6) Lola is not a big barker and stays home alone very well, although it’s best if she is not aware that you have left the house, so her not hearing the car coming and going would be best. On a vocalization level, we would put Lola at 3 (with 10 being the highest). She can whine when left home alone, if she sees you leaving her. But if she is in her crate in the bedroom when you leave or in the yard for a short period of time, she could care less and does just fine. She is not a barker when in the yard or inside the home, UNLESS someone she is not “feeling” approaches. Sometimes people will walk their dogs near the front yard and she could care less about them. Sometimes the UPS driver will make a delivery and she will ignore this. But other times she will BARK and protect her property like any other BIG dog (i.e. German Shepherd protection). She can be easily corrected if you are there to call her back, but this could mean she could be a liability if left unsupervised in an area where different people come and go. Some people trigger her instinct to “protect her home.”
7) Lola does well on leash walks for the most part, with minimal pulling and dog reactivity. But on occasion, she will sometimes get on high alert and start pulling more than usual. She is easily corrected when she starts pulling and/or barking. This is where a knowledgeable adopter comes in and as long as they take the leader role and correct her when this happens, it can be corrected quickly. Her handler will need to be aware of their surroundings when taking her on walks to make sure nothing is out of control, so she can be immediately corrected.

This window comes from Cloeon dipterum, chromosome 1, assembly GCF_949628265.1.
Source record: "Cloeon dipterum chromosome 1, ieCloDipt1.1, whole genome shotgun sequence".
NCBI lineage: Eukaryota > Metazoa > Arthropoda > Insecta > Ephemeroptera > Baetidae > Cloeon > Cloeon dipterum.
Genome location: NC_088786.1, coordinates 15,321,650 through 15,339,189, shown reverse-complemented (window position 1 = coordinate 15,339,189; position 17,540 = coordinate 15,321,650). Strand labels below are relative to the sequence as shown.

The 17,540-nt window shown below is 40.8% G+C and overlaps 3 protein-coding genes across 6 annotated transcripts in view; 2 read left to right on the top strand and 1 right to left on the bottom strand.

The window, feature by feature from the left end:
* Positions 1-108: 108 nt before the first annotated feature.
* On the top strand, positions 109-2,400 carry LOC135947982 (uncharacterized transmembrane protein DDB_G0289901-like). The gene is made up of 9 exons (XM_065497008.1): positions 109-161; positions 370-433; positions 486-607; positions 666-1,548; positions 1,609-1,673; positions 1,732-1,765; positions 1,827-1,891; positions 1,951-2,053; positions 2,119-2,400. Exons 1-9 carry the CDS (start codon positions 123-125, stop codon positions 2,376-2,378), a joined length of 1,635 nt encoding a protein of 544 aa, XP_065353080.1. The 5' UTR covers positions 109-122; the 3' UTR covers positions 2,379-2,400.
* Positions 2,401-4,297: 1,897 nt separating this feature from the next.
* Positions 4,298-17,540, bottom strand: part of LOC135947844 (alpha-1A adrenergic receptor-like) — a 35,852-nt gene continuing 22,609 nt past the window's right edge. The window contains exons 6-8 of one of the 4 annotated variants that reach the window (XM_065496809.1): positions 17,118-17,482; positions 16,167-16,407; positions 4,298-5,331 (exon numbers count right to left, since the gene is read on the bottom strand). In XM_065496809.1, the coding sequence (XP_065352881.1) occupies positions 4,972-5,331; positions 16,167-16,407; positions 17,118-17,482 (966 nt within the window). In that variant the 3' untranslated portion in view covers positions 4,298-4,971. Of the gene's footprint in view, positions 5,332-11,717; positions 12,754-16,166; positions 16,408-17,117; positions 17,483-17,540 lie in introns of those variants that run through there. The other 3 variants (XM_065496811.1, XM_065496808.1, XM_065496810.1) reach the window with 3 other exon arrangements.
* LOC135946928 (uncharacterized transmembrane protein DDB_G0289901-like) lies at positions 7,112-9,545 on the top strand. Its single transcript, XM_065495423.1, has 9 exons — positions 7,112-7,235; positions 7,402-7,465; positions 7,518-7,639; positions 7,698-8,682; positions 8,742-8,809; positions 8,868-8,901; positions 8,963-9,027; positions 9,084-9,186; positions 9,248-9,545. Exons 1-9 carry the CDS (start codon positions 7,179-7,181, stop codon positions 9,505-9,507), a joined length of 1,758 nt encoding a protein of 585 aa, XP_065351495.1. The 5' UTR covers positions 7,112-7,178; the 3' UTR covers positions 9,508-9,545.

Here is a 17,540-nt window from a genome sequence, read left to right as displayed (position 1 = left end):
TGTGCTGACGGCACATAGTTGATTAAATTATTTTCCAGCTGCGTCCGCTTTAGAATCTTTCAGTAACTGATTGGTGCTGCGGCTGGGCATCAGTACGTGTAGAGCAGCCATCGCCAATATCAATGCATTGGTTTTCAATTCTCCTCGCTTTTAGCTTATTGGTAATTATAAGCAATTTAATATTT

8) Lola does not live with children now, but she did live with kids when she was in Baja, Mexico. She does see kids and has no problem with them.
9) Lola is an excellent exercise partner and a napping partner. She can do both like a pro!
10) An adopter for Lola will need to ENROLL her in dog training with a behaviorist for evaluation on DAY ONE before taking her home. They will need to make sure she does not revert to her old behavior from when she lived with her foster family in Mexico (i.e. over protective and spoiled). Behaviorists stress the importance of DAY ONE evaluation to get the family started on the right path. If an adopter has a behaviorist/trainer that they have worked with or have experience, that is great. However, we must stress that this needs to be BEHAVIOR training, not just general training commands like sit/stay/down. We are in no rush to move Lola since she is EASY PEASY for her current foster mom and does not demand anything, nor get into trouble in her foster home. Her foster mom finds she is an easy partner to have at home.
11) We are ideally looking for a foster-to-adopt trial for Lola of approximately 2-4weeks, before we finalize her adoption. We are happy to lend a crate, leash, etc. to get her started, but we will not cover the fees for dog training during the foster-to-adopt trial. The only thing we could approve is a weekend stay with Lola, so her potential adopter can get to know her a bit. Then the potential adopter would be able to decide if the foster-to-adopt trial would be feasible and if paying for training services is something they are willing to do.
You can email us at firstname.lastname@example.org with any additional questions about Lola. Thanks!
If you think Lola would be a good match for you and you would like to foster her or possibly adopt her, please submit an application online. Don’t wait!